Sunday, February 13, 2011

This Week at Liberty 02/14/2011

The intake total for the year is now at 102
We'll see some general updates this week involving new patients as well as some previous intakes. We're also beginning to gear up for the upcoming orphan care season and we'll show you what's on that horizon in the weeks to come. The condor is still in our care and will be for some time yet, and the osprey is making progress toward eventual release.
Let's see what's up this week...
Jan assembles a tail.
In our role as one of the two Non-Eagle Feather Repositories, we respond to requests by native Americans for both feathers and bird parts to be used in religious and cultural ceremonies. Often, whole tails are requested and when this happens, the feathers must sometimes be assembled by our staff prior to shipment. Artistic aptitude and knowledge of bird anatomy and structure is required. Luckily, Jan and Nina have these skills.
Twice a day, every day...
Access to the crop.
Condor 122 is still in our care. The effects of lead contamination is devastating and often takes several months of careful therapy to overcome. In this case, the muscles of the bird's crop are not working so food must be pumped into his stomach, effectively by-passing the crop. The crop itself has been left open for cleaning and periodic testing for proper function. Twice a day, the bird must be manually held (especially the beak!) while the crop is examined, cleaned, and food is injected to maintain the bird's strength and weight. It promises to be a long process.
Jan examines an injured GHO wing.
A kestrel is evaluated.
A red-tail gets to go outside.
A lively discussion.
Joining the team outside.
It's a major step when a bird has progressed enough to move from e brooder/cage in the ICU to an outside enclosure. This is usually one of the indications that the bird is getting better and is now expected to begin flying again, at least short distances. They get to acclimate to ambient conditions and associate with others of their species prior to being released outright. This week two birds made the grade by being transferred outside. One, an RTH, and the other a little harris' hawk. The HaHa held his own in the 30ft enclosure with several other harris' hawks and is now able to regain his flying skills. Next step: RELEASE!
The cooper's wrap is checked.
A cooper's gets a tail guard.
Making progress.
The big young cooper's hawk is making progress in recovery. The wrap was checked last week and since it is still a good candidate for eventual release, a guard was installed to protect it's tail feathers. A broken/damaged tail often leads to leads a prolonged stay as the bird needs to molt in new feathers prior to release.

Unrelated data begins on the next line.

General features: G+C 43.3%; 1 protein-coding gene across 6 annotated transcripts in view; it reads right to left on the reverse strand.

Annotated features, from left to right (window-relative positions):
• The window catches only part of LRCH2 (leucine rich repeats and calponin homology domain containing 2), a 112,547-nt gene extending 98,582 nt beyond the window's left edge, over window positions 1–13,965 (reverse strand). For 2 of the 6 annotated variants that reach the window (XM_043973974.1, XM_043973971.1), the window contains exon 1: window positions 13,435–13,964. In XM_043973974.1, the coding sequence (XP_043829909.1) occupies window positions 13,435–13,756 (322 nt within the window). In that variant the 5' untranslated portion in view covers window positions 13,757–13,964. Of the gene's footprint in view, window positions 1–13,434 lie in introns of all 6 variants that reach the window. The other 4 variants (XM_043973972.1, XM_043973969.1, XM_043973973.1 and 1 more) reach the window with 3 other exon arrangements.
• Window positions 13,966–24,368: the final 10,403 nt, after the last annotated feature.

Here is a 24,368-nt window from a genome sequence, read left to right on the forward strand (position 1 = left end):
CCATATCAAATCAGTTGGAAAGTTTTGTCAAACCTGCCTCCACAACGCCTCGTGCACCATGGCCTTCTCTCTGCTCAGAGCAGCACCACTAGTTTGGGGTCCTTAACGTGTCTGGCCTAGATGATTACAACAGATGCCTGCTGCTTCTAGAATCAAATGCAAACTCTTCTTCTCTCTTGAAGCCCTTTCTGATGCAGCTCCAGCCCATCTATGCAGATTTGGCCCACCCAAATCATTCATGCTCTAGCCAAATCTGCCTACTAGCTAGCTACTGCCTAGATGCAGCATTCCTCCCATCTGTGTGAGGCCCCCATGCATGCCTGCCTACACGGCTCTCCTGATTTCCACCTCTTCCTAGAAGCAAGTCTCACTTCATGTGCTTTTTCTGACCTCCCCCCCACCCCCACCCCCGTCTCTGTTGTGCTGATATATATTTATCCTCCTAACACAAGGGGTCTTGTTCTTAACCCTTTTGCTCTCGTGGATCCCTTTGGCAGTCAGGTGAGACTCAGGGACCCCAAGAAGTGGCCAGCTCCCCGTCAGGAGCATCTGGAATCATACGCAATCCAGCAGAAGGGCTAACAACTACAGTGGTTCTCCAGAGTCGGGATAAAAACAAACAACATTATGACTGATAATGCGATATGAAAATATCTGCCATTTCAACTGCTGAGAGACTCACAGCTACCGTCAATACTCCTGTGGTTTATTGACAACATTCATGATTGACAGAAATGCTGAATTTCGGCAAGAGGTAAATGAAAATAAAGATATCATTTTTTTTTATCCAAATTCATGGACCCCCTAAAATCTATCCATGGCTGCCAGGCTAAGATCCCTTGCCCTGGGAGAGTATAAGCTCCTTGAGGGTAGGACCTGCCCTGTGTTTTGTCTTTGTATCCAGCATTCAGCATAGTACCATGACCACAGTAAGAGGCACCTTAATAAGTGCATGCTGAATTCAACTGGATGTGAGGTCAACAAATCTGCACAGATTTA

Feeding the osprey.
He'll be flying soon...
The osprey from down south is making a slow recovery and is now outside in a flight enclosure. The biggest problem with rehabbing ospreys is their reluctance to eat in captivity. This means that more often than not, they must be force-fed while during the recovery process.
The male harrier is making slow progress and got wrapped in a "bird-burrito" in order to get weighed last week. The all seeing eye was the only indication that the towel held precious cargo...
Visiting neighbors.
Sitting on the wires over the north side enclosures, these two local harris' hawks watch the activity at the facility. The whole family is constantly flying back and forth over the Liberty grounds, sometimes worrying the patients and the full-time residents.
"I said, LEFT face!"
These starlings were seen on the raptor perch behind Liberty last week. There's always one in every crowd who follows the beat of his own drummer...!

Veto shows he has "heart"!
OK, this photo has run before, but since it's Valentine's Day, here is another look at Veto, our official Valentine Heart bird! Wishing all the TW@L followers and supporters a warm and heartfelt HAPPY VALENTINE'S DAY!


Anonymous said...

Another great issue....thanks everyone. Regarding there no demand for pigeon feathers?


Anonymous said...

Love the starling pic! too funny! DM

BethanyF said...

1. Veto sure does have heart...the heart of a dedicated escape artist. Love that guy!

2. The picture of the Harrier burrito reminds me of that one scene in Jurassic Park...the T Rex eye?